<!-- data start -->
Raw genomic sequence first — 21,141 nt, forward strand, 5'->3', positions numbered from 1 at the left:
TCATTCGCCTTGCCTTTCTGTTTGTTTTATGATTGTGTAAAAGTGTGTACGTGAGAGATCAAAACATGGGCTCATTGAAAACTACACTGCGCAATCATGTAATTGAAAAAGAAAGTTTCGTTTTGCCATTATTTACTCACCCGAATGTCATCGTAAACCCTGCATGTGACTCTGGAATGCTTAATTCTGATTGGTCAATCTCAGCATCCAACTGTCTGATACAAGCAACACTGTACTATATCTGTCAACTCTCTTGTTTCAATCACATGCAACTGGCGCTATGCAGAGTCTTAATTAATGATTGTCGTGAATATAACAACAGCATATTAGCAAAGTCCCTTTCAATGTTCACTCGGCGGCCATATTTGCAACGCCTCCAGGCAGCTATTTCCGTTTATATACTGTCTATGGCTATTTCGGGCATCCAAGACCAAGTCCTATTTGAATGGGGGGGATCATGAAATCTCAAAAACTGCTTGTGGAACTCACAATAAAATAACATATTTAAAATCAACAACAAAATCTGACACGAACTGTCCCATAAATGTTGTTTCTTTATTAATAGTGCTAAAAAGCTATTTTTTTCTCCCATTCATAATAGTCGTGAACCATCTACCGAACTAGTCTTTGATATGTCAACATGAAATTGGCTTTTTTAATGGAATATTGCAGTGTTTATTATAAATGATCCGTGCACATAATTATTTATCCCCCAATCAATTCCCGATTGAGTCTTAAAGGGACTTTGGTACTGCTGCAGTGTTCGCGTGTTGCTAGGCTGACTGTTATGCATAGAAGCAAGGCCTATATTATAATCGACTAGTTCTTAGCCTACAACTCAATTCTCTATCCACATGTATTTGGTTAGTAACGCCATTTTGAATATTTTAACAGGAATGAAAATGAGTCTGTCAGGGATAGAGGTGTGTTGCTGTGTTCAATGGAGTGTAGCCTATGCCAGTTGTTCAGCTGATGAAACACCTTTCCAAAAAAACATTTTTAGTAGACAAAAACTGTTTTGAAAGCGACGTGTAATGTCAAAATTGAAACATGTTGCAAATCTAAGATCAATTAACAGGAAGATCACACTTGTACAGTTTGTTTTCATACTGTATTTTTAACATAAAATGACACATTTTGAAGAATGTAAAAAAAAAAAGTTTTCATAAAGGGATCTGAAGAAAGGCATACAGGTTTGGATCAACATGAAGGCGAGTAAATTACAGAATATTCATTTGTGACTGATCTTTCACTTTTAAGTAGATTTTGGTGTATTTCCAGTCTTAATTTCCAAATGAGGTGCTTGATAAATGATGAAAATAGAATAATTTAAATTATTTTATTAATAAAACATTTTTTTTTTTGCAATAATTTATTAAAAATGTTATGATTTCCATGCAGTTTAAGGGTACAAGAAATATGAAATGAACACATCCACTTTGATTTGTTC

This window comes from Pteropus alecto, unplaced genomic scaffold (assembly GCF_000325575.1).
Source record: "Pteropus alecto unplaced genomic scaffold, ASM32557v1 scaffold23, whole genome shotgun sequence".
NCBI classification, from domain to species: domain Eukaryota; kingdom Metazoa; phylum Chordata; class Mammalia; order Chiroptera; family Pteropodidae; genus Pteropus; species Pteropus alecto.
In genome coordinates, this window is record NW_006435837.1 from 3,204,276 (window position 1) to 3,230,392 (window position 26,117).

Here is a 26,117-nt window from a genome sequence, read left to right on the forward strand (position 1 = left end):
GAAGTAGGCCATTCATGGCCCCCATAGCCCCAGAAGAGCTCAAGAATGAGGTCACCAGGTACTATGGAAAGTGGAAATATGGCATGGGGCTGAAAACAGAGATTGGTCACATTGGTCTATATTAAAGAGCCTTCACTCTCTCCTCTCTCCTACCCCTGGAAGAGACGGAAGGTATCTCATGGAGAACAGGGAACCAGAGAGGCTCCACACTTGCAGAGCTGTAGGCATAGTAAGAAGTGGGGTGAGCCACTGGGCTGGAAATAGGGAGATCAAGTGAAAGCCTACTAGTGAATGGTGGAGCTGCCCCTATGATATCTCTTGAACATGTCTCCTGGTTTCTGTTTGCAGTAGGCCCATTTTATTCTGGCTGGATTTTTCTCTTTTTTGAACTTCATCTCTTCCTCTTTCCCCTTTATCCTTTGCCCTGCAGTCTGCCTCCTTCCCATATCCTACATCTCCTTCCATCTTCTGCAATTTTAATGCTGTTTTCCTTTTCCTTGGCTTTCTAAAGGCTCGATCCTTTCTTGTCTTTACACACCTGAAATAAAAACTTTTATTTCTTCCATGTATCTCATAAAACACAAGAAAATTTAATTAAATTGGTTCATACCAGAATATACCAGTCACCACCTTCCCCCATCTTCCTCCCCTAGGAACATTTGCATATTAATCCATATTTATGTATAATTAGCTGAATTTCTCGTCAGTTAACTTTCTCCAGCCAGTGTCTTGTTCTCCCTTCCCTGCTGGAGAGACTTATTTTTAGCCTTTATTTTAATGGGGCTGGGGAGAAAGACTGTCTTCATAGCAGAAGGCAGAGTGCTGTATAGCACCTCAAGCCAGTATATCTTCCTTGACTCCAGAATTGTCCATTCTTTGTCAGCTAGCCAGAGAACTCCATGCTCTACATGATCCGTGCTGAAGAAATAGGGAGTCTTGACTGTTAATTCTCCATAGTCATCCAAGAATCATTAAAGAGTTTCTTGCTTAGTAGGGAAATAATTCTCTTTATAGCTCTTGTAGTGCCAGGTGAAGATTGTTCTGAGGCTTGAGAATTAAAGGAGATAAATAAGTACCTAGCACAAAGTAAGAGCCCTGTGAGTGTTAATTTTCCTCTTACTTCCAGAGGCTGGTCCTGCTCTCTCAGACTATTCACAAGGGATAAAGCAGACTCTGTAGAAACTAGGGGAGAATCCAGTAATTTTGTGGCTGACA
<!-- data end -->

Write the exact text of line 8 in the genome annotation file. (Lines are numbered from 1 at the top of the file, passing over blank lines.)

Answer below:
GAAGTAGGCCATTCATGGCCCCCATAGCCCCAGAAGAGCTCAAGAATGAGGTCACCAGGTACTATGGAAAGTGGAAATATGGCATGGGGCTGAAAACAGAGATTGGTCACATTGGTCTATATTAAAGAGCCTTCACTCTCTCCTCTCTCCTACCCCTGGAAGAGACGGAAGGTATCTCATGGAGAACAGGGAACCAGAGAGGCTCCACACTTGCAGAGCTGTAGGCATAGTAAGAAGTGGGGTGAGCCACTGGGCTGGAAATAGGGAGATCAAGTGAAAGCCTACTAGTGAATGGTGGAGCTGCCCCTATGATATCTCTTGAACATGTCTCCTGGTTTCTGTTTGCAGTAGGCCCATTTTATTCTGGCTGGATTTTTCTCTTTTTTGAACTTCATCTCTTCCTCTTTCCCCTTTATCCTTTGCCCTGCAGTCTGCCTCCTTCCCATATCCTACATCTCCTTCCATCTTCTGCAATTTTAATGCTGTTTTCCTTTTCCTTGGCTTTCTAAAGGCTCGATCCTTTCTTGTCTTTACACACCTGAAATAAAAACTTTTATTTCTTCCATGTATCTCATAAAACACAAGAAAATTTAATTAAATTGGTTCATACCAGAATATACCAGTCACCACCTTCCCCCATCTTCCTCCCCTAGGAACATTTGCATATTAATCCATATTTATGTATAATTAGCTGAATTTCTCGTCAGTTAACTTTCTCCAGCCAGTGTCTTGTTCTCCCTTCCCTGCTGGAGAGACTTATTTTTAGCCTTTATTTTAATGGGGCTGGGGAGAAAGACTGTCTTCATAGCAGAAGGCAGAGTGCTGTATAGCACCTCAAGCCAGTATATCTTCCTTGACTCCAGAATTGTCCATTCTTTGTCAGCTAGCCAGAGAACTCCATGCTCTACATGATCCGTGCTGAAGAAATAGGGAGTCTTGACTGTTAATTCTCCATAGTCATCCAAGAATCATTAAAGAGTTTCTTGCTTAGTAGGGAAATAATTCTCTTTATAGCTCTTGTAGTGCCAGGTGAAGATTGTTCTGAGGCTTGAGAATTAAAGGAGATAAATAAGTACCTAGCACAAAGTAAGAGCCCTGTGAGTGTTAATTTTCCTCTTACTTCCAGAGGCTGGTCCTGCTCTCTCAGACTATTCACAAGGGATAAAGCAGACTCTGTAGAAACTAGGGGAGAATCCAGTAATTTTGTGGCTGACA